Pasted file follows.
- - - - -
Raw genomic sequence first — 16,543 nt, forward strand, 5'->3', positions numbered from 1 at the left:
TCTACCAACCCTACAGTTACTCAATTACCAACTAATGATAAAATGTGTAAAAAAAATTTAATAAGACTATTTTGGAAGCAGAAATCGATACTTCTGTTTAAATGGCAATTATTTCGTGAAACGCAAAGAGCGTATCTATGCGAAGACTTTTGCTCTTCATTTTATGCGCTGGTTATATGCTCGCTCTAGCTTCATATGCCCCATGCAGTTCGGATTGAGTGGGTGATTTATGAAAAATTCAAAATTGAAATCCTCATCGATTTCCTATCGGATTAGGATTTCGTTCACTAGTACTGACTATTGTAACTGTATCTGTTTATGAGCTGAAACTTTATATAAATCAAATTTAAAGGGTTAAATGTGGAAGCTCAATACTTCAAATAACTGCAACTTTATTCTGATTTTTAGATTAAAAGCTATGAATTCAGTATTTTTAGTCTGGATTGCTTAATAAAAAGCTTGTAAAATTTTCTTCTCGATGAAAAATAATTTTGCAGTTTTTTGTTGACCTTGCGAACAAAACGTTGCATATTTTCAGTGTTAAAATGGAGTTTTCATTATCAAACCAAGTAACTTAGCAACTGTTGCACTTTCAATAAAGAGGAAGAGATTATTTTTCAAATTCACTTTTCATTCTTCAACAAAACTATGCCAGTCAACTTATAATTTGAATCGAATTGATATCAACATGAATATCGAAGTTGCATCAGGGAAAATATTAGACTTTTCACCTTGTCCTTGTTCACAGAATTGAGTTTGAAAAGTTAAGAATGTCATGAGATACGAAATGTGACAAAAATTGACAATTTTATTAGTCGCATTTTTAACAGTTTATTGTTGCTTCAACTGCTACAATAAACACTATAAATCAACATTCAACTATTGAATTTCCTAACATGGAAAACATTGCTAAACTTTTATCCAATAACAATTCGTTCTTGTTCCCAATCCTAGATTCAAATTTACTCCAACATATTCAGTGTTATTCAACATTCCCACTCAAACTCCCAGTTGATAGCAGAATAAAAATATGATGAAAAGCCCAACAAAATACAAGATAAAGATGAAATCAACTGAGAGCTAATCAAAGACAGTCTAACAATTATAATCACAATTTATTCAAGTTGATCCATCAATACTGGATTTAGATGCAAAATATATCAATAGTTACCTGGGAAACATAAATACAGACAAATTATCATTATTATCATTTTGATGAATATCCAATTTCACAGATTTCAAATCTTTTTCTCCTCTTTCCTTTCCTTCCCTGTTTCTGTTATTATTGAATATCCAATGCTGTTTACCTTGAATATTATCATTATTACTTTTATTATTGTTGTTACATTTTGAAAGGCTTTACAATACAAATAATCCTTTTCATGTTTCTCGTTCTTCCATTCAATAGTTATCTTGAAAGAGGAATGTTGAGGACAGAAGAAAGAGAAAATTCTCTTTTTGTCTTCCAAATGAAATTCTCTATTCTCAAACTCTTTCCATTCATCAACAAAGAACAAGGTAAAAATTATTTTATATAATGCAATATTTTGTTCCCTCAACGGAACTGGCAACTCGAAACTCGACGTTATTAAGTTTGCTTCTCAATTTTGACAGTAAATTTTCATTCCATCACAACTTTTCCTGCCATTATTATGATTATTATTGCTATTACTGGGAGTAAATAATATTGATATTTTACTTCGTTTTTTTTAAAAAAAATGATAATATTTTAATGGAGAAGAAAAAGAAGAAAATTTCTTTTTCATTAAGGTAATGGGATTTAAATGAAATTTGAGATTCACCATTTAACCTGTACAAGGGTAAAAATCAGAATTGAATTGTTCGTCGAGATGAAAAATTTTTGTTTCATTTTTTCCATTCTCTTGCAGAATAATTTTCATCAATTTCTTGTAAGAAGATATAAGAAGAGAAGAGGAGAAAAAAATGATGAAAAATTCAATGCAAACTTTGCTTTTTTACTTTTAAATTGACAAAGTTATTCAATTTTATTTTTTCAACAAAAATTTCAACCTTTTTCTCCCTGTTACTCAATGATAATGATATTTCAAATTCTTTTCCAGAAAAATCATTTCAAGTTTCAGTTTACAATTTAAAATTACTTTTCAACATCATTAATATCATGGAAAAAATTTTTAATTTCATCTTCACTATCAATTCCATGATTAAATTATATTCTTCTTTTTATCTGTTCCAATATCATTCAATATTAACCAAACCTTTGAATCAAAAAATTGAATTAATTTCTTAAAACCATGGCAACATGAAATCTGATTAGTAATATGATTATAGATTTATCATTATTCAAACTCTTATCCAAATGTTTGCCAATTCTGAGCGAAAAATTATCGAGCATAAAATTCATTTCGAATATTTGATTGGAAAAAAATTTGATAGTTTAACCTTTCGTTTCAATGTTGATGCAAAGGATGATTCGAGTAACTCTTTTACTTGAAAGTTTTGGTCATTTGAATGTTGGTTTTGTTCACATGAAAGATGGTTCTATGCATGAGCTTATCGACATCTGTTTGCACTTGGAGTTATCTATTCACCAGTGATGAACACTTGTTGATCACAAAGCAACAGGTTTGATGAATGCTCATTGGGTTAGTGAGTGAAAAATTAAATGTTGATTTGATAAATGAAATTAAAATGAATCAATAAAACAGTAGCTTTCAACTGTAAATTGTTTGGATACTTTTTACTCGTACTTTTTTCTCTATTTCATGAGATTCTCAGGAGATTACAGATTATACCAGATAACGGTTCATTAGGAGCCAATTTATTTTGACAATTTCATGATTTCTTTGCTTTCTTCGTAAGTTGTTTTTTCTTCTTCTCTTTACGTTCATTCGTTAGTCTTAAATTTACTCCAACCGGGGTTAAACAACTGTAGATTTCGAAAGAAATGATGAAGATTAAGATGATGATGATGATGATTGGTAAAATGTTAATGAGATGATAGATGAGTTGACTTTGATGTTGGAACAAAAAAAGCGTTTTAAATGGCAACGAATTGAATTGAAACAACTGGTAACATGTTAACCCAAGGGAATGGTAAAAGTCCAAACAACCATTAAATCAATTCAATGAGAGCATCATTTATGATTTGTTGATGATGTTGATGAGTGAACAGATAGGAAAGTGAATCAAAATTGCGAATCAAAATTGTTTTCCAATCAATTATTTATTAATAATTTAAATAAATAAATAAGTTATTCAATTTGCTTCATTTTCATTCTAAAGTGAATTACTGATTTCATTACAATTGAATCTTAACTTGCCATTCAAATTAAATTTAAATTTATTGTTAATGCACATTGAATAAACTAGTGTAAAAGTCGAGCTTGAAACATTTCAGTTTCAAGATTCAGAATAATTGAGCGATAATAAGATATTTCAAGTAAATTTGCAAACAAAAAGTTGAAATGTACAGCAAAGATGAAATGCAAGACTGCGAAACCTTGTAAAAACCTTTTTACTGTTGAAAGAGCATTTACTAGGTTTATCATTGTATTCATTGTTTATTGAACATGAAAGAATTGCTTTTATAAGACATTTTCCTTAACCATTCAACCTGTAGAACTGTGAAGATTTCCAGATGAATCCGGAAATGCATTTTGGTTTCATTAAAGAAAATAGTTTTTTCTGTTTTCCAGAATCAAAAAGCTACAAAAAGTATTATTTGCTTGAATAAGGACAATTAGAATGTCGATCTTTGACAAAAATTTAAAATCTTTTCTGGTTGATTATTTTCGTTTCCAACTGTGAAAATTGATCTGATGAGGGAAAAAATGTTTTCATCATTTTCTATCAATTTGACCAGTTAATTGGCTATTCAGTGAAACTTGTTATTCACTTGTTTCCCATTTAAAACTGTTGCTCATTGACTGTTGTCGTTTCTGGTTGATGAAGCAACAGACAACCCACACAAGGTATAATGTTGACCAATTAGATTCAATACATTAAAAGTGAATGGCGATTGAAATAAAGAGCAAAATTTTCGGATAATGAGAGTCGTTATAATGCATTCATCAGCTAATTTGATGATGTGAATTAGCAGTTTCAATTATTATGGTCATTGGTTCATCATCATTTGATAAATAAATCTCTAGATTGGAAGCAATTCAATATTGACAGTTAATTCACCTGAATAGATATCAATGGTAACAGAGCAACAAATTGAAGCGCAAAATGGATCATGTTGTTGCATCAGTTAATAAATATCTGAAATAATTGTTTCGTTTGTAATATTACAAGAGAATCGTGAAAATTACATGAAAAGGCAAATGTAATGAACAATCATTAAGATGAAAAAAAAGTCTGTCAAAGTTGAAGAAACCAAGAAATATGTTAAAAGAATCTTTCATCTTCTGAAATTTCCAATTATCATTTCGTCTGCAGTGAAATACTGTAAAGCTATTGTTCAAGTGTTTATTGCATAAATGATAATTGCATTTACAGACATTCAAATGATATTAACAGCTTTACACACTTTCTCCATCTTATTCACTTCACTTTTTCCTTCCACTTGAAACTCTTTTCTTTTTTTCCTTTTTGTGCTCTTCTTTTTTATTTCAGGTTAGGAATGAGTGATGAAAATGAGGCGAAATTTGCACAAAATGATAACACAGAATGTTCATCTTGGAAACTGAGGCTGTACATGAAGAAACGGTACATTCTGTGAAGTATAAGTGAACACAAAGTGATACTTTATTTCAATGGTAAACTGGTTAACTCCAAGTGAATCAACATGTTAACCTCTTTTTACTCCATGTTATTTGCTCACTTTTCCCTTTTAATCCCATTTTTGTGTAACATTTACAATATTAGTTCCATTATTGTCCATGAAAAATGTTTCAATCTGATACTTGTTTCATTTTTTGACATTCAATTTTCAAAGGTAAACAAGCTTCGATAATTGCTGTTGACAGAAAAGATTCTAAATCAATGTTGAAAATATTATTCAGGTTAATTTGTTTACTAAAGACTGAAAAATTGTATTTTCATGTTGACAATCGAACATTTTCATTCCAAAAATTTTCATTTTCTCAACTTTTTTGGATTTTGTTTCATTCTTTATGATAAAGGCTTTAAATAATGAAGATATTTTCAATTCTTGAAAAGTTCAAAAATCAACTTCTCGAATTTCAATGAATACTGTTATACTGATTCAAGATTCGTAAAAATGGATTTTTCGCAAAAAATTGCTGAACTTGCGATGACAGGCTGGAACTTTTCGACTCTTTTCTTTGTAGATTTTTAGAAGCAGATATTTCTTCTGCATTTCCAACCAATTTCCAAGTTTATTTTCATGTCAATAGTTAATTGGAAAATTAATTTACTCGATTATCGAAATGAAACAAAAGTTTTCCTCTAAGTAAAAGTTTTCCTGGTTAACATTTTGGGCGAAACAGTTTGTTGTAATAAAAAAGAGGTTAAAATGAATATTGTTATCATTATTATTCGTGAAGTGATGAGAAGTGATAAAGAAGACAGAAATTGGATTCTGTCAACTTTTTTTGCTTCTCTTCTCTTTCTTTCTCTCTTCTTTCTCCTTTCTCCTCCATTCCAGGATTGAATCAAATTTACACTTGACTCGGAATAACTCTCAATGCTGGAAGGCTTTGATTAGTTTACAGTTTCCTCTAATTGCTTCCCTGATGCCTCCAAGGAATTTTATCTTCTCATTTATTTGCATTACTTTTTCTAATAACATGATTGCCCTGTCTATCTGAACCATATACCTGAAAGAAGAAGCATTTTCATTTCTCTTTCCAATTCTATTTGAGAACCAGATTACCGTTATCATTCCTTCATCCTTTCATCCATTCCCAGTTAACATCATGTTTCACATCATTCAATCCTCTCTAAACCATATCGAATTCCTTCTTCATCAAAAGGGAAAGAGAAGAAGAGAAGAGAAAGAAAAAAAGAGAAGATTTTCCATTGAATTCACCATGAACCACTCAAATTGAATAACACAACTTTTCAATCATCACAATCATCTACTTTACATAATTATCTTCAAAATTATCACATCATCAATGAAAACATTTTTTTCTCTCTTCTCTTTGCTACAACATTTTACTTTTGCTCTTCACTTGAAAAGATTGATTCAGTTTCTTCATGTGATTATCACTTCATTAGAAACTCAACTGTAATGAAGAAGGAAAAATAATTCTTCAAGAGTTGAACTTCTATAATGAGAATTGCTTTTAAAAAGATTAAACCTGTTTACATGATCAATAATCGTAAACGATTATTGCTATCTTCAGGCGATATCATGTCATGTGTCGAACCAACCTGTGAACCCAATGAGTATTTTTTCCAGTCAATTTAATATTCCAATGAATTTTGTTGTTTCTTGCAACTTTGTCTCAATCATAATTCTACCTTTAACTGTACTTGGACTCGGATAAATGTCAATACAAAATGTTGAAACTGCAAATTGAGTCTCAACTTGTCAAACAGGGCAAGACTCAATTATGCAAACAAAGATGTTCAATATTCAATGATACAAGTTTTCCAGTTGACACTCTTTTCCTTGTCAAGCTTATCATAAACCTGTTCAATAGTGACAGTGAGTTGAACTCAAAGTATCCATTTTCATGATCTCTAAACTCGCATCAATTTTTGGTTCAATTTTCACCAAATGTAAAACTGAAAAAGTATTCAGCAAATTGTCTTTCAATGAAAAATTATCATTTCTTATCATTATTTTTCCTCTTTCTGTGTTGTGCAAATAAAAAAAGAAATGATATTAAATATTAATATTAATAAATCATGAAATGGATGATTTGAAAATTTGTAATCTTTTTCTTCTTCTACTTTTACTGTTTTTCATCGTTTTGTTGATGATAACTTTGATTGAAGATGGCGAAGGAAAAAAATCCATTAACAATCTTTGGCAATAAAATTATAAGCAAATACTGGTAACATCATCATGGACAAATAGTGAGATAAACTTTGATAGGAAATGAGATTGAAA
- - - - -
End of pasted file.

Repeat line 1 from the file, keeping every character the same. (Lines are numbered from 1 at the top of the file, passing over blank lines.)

Raw genomic sequence first — 16,543 nt, forward strand, 5'->3', positions numbered from 1 at the left: